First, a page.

There’s paid sick leave turbulence in the Lone Star State. Austin passed its PSL ordinance in February, the first PSL law in the South. Last month, PSL advocates in San Antonio submitted signatures to support their effort to have voters decide in November whether to enact a PSL ordinance. And this week, PSL advocates in Dallas have submitted signatures in support of a similar November ballot initiative there.
PSL opponents have been busy as well. In April, a cadre of business interests sued to enjoin the implementation of the Austin ordinance, which is effective in October. It claims the ordinance violates the state constitution and is preempted by the Texas Minimum Wage Law which requires employers to pay the federal minimum wage under the FLSA and does not require employers to pay for time not worked as the Austin PSL ordinance does. The State of Texas has intervened in support of the minimum wage argument. PSL advocates have intervened to defend the ordinance.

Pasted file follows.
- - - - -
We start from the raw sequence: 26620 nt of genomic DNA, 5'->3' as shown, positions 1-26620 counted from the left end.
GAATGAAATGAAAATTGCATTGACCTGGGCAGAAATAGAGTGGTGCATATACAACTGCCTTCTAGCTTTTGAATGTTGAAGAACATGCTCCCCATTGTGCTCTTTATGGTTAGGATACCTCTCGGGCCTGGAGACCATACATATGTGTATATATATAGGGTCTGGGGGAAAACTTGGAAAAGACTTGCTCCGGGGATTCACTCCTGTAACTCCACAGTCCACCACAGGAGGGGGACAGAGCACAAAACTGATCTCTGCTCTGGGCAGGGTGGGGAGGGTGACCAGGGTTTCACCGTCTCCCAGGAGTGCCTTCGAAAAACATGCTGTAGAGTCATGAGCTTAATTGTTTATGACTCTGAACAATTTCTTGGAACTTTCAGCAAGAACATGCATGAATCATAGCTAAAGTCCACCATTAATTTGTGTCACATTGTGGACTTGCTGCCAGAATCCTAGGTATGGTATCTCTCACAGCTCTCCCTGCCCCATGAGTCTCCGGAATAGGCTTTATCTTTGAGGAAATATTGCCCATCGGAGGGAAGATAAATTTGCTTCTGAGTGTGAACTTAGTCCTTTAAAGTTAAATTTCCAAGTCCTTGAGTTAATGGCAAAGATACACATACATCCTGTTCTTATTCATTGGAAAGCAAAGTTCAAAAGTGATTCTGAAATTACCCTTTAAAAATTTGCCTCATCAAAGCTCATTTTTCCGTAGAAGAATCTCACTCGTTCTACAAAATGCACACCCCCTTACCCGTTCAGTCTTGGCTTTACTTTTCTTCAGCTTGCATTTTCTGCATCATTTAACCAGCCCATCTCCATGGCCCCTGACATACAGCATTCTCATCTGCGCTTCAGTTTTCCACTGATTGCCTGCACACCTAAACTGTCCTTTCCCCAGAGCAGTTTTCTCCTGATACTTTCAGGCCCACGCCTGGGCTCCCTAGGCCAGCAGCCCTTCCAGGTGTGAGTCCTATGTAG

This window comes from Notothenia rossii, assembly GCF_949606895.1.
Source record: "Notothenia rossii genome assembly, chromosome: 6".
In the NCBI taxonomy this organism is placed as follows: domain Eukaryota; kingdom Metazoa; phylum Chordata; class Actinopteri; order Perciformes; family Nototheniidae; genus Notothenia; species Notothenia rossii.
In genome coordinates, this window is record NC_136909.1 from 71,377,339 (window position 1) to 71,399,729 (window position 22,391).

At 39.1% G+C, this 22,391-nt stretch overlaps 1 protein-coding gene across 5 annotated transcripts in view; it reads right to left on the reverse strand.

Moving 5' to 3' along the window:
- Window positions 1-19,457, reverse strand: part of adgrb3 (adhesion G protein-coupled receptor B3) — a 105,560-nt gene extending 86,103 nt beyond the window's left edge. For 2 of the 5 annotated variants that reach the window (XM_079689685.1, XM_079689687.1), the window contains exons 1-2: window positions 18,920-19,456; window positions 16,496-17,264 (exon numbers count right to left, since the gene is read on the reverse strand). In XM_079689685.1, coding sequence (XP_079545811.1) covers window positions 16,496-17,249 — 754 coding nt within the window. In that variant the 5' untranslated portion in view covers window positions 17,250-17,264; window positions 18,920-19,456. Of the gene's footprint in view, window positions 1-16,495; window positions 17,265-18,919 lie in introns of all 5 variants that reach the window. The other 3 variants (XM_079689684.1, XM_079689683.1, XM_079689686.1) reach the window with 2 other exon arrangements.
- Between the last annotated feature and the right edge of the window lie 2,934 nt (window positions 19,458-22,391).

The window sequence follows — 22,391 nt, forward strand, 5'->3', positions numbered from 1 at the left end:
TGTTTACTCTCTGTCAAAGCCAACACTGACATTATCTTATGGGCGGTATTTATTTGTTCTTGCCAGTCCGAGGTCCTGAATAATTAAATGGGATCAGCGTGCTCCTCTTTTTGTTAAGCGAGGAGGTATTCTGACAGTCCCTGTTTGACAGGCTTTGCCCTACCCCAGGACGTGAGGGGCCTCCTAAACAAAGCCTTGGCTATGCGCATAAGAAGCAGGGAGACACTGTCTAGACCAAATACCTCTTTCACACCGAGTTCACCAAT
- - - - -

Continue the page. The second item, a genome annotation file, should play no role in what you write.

Beyond that, Texas Governor Greg Abbott has been vocal in his displeasure with local PSL laws (see here), raising the possibility that if the Austin ordinance survives the litigation, the next threat to its existence may be a preemption law. Texas preemption laws have recently banned local ride-share regulations, fracking bans and sanctuary cities.
The first PSL ordinance in the South, two ballot initiatives, a PSL litigation cloud , and a possible preemption law combine to create PSL turbulence in Texas.